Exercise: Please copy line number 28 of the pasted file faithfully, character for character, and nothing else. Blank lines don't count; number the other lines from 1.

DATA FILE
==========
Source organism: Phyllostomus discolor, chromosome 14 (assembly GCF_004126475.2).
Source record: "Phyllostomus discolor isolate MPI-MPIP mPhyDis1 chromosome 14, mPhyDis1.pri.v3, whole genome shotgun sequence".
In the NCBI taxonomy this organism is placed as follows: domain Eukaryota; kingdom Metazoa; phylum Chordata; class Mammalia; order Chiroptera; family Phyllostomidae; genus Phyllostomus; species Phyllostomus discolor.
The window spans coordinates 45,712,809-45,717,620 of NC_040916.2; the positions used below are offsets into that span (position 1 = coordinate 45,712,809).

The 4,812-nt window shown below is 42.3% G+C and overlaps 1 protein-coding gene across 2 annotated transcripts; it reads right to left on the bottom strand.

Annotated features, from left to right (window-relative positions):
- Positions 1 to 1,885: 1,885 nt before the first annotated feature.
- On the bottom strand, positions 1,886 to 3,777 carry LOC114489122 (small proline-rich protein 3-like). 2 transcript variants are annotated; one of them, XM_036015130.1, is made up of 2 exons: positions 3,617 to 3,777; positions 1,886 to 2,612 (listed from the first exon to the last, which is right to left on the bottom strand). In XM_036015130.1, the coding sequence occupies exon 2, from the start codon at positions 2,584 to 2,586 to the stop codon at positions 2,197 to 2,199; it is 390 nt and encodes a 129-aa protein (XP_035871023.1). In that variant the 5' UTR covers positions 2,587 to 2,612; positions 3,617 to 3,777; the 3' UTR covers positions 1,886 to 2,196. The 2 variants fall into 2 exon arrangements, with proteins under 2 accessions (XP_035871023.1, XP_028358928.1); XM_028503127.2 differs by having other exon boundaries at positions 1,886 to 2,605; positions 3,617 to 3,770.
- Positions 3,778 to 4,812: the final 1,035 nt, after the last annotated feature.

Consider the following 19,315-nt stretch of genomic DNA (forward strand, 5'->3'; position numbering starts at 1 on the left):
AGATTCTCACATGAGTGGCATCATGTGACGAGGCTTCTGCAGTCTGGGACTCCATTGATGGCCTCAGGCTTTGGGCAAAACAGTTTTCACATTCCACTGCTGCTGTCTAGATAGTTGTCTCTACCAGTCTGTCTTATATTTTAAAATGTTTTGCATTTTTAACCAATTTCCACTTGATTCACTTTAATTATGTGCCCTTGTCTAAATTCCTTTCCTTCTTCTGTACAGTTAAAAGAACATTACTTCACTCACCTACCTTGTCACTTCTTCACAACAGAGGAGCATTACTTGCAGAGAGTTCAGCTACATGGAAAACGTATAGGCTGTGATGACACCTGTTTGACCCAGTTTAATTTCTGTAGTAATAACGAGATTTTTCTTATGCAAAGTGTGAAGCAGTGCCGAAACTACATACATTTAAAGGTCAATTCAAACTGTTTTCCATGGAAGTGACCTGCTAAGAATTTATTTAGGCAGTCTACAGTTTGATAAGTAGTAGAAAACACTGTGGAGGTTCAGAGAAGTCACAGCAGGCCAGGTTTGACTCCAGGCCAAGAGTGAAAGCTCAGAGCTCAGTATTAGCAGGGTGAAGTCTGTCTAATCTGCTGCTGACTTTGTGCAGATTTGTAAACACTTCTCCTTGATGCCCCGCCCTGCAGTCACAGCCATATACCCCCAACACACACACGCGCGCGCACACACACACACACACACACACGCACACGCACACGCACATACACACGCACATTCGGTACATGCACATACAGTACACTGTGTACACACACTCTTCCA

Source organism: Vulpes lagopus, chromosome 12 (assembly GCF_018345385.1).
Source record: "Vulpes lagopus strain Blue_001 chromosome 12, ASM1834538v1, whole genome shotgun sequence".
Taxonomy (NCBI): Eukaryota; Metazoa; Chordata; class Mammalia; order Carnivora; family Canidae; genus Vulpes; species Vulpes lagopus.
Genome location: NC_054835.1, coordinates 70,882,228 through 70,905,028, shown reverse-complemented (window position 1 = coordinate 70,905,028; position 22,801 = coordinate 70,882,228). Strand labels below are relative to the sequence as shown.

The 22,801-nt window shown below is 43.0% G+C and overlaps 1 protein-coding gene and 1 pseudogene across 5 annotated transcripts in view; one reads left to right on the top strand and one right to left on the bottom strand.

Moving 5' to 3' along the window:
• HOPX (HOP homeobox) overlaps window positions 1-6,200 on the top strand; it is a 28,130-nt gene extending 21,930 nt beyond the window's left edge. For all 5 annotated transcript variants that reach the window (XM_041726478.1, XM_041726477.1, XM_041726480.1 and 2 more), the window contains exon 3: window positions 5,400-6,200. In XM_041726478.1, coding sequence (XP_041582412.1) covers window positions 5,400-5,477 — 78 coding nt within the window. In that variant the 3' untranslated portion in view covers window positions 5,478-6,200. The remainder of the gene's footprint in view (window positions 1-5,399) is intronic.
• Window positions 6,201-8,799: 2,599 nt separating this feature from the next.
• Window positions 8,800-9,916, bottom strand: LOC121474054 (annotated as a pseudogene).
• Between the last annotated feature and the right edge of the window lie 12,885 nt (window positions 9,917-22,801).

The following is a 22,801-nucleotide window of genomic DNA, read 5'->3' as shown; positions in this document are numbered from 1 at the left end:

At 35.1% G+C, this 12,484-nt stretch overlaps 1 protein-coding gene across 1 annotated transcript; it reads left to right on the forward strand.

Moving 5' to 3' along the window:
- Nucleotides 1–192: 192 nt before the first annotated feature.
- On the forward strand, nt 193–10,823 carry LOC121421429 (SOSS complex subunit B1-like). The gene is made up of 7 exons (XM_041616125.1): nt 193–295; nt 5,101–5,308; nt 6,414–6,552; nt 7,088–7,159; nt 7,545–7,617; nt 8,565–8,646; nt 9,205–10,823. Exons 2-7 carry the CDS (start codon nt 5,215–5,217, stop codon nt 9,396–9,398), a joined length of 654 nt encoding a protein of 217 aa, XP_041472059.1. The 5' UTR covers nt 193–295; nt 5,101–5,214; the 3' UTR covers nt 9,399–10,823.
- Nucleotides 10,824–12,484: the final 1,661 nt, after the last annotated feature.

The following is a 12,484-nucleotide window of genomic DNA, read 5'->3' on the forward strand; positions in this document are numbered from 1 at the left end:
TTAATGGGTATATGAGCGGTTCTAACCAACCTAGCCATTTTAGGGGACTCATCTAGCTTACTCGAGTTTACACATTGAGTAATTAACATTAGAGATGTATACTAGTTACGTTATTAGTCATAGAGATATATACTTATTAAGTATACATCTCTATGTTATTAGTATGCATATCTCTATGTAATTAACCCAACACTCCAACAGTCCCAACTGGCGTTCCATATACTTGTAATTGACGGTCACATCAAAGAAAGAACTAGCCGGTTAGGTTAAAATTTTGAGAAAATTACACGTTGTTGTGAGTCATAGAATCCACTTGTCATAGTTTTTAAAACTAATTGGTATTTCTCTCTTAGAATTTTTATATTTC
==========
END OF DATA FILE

The following is a 12,484-nucleotide window of genomic DNA, read 5'->3' on the forward strand; positions in this document are numbered from 1 at the left end: